From here it is just under 0.4 miles (0.6km) to the summit of Snowdon (Yr Wyddfa), the highest mountain in Wales at 1085m!

Our descent begins by retracing our steps to Bwlch Glas then steeply down to the intersect of the Pyg and Miners Track.

At this point we do not continue on the Pyg track, instead we again head steeply downhill on rocky terrain until we reach Llyn Glaslyn (blue lake) at around 600m in height.

Glaslyn is the source of the Afon Glaslyn, the major river of Gwynedd, which runs east to the reservoir of Llyn Llydaw before turning south-west to reach the sea at Porthmadog.

From here it is a very straight forward but beautiful walk back along the track as we descend 240m in height over the next 3 miles (5km) via the old Brittania copper mine workings and buildings down to Pen y Pass.

 

Distance:  7.4 Miles / 12 Km

Time: 4-6 Hours

Start Height: 360m

Finish Height: 1085m

Height Gain: 725m

The Miners path ascent at 4.1 miles (6.6km) in distance is the third longest of the 6 routes to the summit of Snowdon. The return is via the Pyg Track path and is just over 3.3 miles (5.4km)

The route starts at Pen y Pass car park at the top of the Llanberis pass although we usually meet at the Snowdon Mountain Railway station and take the Sherpa bus service to the start.

Pen y Pass is already at 360m in height which also makes this route (and the Pyg) the lowest height gain required to the summit of Snowdon (good news!)

The Miners’ Track was built to serve the Britannia Copper Mine on Snowdon but it is not the route originally used to serve the mine.

In the beginning, miners carried the copper up the eastern side of Snowdon, to be drawn down the other side to Llyn Cwellyn by a sledge drawn by two horses and then via horses and cart to Caernarfon.

The wide and easy under foot path winds gently upwards via Llyn Teyrn until it reaches the causeway at Llyn Llydaw reservoir after 1.5 miles (2.5km). The height gain at this point has only been a gentle 96m.

In 1905, a 1.2mile (2 km) pipeline was built from the Llyn into the valley below and water from the Llyn powers the Cwm Dyli hydro-electric power station 320m below.

We continue around Llyn Llydaw until we reach the old Brittania copper mine workings and buildings.

The copper mine is located at Cwn Dyli and its ruined crushing mill can be found next to the shore of Llyn Llydaw. The mine was worked periodically for just over a hundred years and most of the buildings date from the late 19th Century.

From here, the path climbs steeply to Llyn Glaslyn at 600m in height at just over 2.7 miles (4.3km) into the route with the imposing crags of Bwlch y Saethau (Pass of the Arrows) tower above us.

Legend has it that this is the place where King Arthur was struck by an arrow in battle. He was then carried to the shore of Llyn Llydaw, where a boat with three maidens came to take him away through the mist to Afallon (Avalon).

The next 0.5 mile (0.8km) section of the route becomes a hard climb, as we gain over 140m in height, over scree towards the intersection of the Miners’ and the Pyg Track at 740m.

Technically now we are on the Pyg Track and the path then zigzags upwards, covering over 260m in height gain in just over half a mile (0.8km) as we literally “pop out” onto Bwlch Glas!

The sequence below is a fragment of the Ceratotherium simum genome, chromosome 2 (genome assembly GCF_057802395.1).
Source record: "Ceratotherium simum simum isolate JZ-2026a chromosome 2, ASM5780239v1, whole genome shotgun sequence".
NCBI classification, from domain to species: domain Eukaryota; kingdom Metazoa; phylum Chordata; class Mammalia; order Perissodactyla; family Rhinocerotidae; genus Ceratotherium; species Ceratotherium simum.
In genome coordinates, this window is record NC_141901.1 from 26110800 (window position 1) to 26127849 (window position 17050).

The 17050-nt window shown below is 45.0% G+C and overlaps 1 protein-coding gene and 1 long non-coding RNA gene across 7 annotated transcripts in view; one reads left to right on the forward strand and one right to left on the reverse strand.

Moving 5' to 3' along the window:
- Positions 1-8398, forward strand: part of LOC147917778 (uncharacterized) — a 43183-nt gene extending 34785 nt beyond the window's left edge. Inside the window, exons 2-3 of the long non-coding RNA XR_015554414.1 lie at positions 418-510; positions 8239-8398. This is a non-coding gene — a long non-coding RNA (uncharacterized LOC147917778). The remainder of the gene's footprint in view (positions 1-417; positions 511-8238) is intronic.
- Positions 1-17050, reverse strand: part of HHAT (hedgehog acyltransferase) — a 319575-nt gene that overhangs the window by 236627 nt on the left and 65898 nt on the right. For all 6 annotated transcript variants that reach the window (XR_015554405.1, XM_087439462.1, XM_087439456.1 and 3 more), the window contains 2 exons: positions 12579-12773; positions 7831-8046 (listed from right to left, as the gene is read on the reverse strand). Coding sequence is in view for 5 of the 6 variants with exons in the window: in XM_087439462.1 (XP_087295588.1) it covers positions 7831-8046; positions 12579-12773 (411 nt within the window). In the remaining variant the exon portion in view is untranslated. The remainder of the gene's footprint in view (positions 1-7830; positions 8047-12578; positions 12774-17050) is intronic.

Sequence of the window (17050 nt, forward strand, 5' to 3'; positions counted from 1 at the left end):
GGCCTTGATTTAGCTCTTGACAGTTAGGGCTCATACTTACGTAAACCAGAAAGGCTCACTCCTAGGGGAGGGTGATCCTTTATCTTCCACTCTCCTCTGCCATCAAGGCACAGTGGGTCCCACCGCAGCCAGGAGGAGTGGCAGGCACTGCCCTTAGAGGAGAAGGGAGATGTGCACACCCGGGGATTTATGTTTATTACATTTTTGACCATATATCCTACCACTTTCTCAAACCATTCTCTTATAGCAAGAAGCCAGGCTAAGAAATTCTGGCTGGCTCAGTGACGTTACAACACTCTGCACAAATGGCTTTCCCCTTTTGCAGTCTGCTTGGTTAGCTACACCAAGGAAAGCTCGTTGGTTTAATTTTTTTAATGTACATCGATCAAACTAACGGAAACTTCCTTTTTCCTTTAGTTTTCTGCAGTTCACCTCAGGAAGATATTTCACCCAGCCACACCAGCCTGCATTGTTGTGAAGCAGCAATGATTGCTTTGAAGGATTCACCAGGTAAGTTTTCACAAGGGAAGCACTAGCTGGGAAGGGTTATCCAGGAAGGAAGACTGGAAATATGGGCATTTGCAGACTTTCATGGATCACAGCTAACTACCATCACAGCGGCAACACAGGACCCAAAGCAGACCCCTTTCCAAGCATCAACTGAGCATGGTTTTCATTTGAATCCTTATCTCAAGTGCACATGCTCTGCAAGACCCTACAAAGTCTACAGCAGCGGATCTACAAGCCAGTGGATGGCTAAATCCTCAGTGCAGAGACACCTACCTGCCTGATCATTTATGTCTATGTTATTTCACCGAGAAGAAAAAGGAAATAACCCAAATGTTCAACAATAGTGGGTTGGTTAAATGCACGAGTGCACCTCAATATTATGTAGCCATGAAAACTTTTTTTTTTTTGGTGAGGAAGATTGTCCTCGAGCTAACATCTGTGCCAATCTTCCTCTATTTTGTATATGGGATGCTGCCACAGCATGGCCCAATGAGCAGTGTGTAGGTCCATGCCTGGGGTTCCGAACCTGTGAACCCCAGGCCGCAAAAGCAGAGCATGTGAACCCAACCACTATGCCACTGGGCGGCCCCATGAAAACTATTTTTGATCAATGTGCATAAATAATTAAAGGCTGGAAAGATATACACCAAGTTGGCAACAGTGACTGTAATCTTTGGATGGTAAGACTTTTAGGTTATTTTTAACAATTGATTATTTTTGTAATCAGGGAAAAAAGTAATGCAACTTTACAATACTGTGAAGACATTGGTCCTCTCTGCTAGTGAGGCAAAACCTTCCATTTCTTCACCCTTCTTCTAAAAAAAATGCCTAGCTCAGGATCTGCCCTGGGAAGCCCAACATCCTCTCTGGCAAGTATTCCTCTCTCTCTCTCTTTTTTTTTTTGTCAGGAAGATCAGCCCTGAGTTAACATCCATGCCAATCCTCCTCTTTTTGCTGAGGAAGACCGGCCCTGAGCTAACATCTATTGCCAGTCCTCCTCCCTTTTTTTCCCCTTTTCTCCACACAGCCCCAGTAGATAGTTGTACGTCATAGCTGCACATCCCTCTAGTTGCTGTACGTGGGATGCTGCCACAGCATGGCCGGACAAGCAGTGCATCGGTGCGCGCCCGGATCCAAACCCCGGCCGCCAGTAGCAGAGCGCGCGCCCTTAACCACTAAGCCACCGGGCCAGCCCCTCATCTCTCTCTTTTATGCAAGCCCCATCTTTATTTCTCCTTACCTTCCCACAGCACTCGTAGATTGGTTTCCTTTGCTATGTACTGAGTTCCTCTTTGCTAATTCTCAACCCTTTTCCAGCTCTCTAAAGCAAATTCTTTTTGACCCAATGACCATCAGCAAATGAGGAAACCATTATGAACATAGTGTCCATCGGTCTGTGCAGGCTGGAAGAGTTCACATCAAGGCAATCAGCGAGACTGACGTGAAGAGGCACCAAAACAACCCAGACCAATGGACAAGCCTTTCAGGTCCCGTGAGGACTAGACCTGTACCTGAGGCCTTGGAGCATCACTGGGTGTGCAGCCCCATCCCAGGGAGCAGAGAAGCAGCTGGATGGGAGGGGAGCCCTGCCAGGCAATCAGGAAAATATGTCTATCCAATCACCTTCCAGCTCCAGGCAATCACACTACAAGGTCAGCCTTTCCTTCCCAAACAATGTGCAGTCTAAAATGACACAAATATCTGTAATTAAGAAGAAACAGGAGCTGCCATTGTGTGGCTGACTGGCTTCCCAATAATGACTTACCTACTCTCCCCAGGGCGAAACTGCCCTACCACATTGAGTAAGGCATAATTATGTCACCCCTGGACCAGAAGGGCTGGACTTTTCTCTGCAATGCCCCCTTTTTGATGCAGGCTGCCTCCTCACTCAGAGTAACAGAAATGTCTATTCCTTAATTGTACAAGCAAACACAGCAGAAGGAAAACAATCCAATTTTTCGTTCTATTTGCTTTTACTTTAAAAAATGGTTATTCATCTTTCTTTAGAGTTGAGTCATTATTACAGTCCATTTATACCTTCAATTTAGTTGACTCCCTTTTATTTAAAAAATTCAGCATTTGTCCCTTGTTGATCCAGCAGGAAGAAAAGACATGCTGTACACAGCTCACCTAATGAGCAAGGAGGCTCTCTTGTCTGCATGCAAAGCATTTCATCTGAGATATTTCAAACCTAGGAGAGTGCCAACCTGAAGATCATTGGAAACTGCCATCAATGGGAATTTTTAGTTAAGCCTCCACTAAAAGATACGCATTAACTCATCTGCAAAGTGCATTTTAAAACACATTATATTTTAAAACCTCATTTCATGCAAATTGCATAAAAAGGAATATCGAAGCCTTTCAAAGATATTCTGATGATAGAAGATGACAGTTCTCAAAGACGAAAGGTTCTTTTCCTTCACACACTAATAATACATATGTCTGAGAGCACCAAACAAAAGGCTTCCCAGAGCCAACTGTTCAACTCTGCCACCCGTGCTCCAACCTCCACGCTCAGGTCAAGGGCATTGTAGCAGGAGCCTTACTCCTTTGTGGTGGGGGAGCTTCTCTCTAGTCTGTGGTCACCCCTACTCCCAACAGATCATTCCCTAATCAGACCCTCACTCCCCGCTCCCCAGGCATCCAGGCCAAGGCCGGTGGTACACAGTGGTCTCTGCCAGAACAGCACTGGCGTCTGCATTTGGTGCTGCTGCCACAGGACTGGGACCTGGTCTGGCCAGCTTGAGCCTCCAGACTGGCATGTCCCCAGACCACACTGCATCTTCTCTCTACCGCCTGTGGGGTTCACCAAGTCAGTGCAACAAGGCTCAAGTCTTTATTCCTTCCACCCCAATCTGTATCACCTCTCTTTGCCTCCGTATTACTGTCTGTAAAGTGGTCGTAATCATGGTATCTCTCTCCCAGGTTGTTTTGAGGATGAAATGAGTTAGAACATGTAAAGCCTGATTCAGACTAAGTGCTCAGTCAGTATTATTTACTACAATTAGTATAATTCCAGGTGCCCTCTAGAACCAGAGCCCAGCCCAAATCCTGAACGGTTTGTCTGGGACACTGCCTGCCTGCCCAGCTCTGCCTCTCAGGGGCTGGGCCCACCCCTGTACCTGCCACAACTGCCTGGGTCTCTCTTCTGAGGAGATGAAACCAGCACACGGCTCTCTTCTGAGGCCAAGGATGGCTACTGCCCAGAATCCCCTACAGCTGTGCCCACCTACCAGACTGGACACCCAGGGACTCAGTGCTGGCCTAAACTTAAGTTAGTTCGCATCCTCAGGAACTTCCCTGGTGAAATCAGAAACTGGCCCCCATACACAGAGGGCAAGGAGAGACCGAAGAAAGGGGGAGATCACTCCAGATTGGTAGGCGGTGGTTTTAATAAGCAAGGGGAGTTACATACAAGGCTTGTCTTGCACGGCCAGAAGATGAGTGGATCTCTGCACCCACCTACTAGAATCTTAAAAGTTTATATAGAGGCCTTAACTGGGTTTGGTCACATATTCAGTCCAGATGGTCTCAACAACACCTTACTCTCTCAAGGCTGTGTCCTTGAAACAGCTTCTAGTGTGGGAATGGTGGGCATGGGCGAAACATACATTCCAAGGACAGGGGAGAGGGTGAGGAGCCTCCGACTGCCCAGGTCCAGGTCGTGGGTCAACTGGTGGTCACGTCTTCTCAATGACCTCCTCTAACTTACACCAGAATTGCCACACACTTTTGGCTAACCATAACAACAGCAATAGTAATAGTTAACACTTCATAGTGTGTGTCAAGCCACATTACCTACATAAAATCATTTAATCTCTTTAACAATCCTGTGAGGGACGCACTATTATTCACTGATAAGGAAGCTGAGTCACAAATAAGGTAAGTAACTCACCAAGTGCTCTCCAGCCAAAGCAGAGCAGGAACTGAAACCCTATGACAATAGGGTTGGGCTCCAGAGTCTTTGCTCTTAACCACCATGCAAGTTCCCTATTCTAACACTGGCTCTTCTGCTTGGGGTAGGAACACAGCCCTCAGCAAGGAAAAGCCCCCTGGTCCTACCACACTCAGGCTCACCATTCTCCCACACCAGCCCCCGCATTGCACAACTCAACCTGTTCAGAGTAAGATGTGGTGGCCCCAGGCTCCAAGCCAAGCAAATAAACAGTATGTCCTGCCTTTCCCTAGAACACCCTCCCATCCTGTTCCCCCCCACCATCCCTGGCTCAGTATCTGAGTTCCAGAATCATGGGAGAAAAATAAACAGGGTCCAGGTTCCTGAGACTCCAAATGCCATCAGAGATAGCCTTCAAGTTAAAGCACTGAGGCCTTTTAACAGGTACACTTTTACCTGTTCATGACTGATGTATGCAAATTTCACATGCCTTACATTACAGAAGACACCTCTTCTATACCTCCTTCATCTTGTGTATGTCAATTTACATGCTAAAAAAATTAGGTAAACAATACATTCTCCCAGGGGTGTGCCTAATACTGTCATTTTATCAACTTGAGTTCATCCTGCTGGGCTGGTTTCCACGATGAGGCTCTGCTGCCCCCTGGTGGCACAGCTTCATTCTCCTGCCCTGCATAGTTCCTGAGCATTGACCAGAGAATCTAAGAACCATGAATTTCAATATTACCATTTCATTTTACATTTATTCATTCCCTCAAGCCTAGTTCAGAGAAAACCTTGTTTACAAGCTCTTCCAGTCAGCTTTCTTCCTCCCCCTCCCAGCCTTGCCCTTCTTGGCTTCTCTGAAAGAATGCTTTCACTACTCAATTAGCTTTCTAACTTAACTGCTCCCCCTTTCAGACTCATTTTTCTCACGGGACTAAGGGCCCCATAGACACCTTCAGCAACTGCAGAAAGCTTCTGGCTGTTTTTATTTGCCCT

Bwlch Glas at 990m in height is where you will see the junction of paths for the Llanberis path, Ranger path, Crib Goch and Pyg Track that come together for the final few hundred metres to the summit.

Take a moment to view the spectacular ridge of Crib Goch (red ridge) and down into the Cwm that holds Llyn Glaslyn and Llyn Llydaw reservoir.

From here it is just under 0.4 miles (0.6km) to the summit of Snowdon (Yr Wyddfa), the highest mountain in Wales at 1085m!

Our descent begins by retracing our steps to Bwlch Glas then steeply down 260m to the intersect of the Pyg and Miners Track. At this point we do not take the steep scree slope back down to Llyn LLydaw below, instead we carry on straight ahead on the Pyg Track route.

We contour around the flanks of Crib Goch for approximately 1.25 miles (2.25km) until we reach Bwlch Moch (pass of the pigs or the crag of the pass of the pigs). At Bwlch Moch, on a clear day the views are fantastic over the Glyderau Range and down into the Llanberis Pass.

It is at this point, for people ascending Snowdon via the Pyg Track that the correct decision has to be made, as a ladder style to the right will lead you up the famous Grib Goch ridge!

The final 1 mile (1.7km) of descent requires attention and care over rocky terrain as we descend 210m in height back to our start point at Pen y Pass.

Distance:  7.7 Miles / 12.4 Km

Time: 4-6 Hours

Start Height: 191m

Finish Height: 1085m

Height Gain: 894m

Snowdon’s South Ridge (Allt Maenderyn) is one of the quieter gems of all the routes up Snowdon. So much so that it is not even listed as one of the six official routes to the summit!

On a bank holiday weekend, the other routes up Snowdon can be lined with 1000’s of people taking on their own personal challenges where on the South Ridge you may only see a handful of people (until you reach the summit!!).

The route starts from the Rhyd Ddu (Black Ford), station car park which is part of the narrow-gauge Welsh Highland Railway, which was built in 1881 to transport dressed slate in North Wales.

The initial quarry path makes easy going for the first mile (1.6km) as we only gain 131m in height. Whilst this walk is called the South Ridge this first section (and part of the decent) is known as the Rhyd Ddu path.

At a junction of paths, we detour away from the main Rhyd Ddu path by taking the old quarry track that heads east. It is here that the feeling of total isolation comes quickly as we meander slowly upwards towards the old quarry workings. Looking to our right we will see the imposing summit of Y Aran that stands at 747m.

Cwm y Llan quarries were a series of blue slate quarries and mines, with tips, mills, tramways and other buildings said to be from around the 1840’s and was known as the Snowdon Slate Quarry.

It is worth taking the time to wander through these old workings (with care) and to peer down into the vast pits created over time.

Continuing, we climb another 80m in height until we reach the saddle/col named as Bwlch Cwm Llan. The views down into Cwm Llan with the Watkin path and the Nant Gwynant valley are breathtakingly beautiful.

The good news is that we are now already at 513m in height, however, over the next 1.6 miles (2.6km) we have over 572m to go before reaching the summit. A tough ascent but well worth the effort.